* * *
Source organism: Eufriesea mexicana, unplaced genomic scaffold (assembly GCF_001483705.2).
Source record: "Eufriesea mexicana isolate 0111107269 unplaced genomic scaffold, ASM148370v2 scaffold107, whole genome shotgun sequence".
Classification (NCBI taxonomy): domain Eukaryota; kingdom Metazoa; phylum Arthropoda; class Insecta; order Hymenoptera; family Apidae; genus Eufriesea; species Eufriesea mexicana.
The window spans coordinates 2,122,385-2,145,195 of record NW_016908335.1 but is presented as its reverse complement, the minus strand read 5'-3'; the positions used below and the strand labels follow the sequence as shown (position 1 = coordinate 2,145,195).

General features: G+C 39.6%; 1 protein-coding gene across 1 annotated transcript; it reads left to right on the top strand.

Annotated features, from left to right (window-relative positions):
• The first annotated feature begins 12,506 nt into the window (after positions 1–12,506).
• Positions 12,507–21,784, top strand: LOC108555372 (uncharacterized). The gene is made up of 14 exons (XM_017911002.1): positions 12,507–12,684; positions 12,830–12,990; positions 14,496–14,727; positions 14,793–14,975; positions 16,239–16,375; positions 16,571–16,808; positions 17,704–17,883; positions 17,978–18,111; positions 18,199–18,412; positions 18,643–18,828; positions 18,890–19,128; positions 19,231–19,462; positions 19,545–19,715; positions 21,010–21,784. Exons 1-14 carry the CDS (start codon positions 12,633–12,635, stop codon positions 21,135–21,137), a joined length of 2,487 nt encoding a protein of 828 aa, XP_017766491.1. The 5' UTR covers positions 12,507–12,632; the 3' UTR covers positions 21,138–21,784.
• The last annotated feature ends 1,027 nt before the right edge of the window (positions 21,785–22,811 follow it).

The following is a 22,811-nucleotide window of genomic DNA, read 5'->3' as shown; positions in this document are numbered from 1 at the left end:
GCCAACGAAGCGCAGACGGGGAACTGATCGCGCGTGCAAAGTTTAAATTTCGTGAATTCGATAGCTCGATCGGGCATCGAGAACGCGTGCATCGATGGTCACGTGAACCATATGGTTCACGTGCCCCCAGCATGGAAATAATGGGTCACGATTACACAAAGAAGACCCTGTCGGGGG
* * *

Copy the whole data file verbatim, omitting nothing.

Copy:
Source organism: Eufriesea mexicana, unplaced genomic scaffold (assembly GCF_001483705.2).
Source record: "Eufriesea mexicana isolate 0111107269 unplaced genomic scaffold, ASM148370v2 scaffold107, whole genome shotgun sequence".
Classification (NCBI taxonomy): domain Eukaryota; kingdom Metazoa; phylum Arthropoda; class Insecta; order Hymenoptera; family Apidae; genus Eufriesea; species Eufriesea mexicana.
The window spans coordinates 2,122,385-2,145,195 of record NW_016908335.1 but is presented as its reverse complement, the minus strand read 5'-3'; the positions used below and the strand labels follow the sequence as shown (position 1 = coordinate 2,145,195).

General features: G+C 39.6%; 1 protein-coding gene across 1 annotated transcript; it reads left to right on the top strand.

Annotated features, from left to right (window-relative positions):
• The first annotated feature begins 12,506 nt into the window (after positions 1–12,506).
• Positions 12,507–21,784, top strand: LOC108555372 (uncharacterized). The gene is made up of 14 exons (XM_017911002.1): positions 12,507–12,684; positions 12,830–12,990; positions 14,496–14,727; positions 14,793–14,975; positions 16,239–16,375; positions 16,571–16,808; positions 17,704–17,883; positions 17,978–18,111; positions 18,199–18,412; positions 18,643–18,828; positions 18,890–19,128; positions 19,231–19,462; positions 19,545–19,715; positions 21,010–21,784. Exons 1-14 carry the CDS (start codon positions 12,633–12,635, stop codon positions 21,135–21,137), a joined length of 2,487 nt encoding a protein of 828 aa, XP_017766491.1. The 5' UTR covers positions 12,507–12,632; the 3' UTR covers positions 21,138–21,784.
• The last annotated feature ends 1,027 nt before the right edge of the window (positions 21,785–22,811 follow it).

The following is a 22,811-nucleotide window of genomic DNA, read 5'->3' as shown; positions in this document are numbered from 1 at the left end:
GCCAACGAAGCGCAGACGGGGAACTGATCGCGCGTGCAAAGTTTAAATTTCGTGAATTCGATAGCTCGATCGGGCATCGAGAACGCGTGCATCGATGGTCACGTGAACCATATGGTTCACGTGCCCCCAGCATGGAAATAATGGGTCACGATTACACAAAGAAGACCCTGTCGGGGG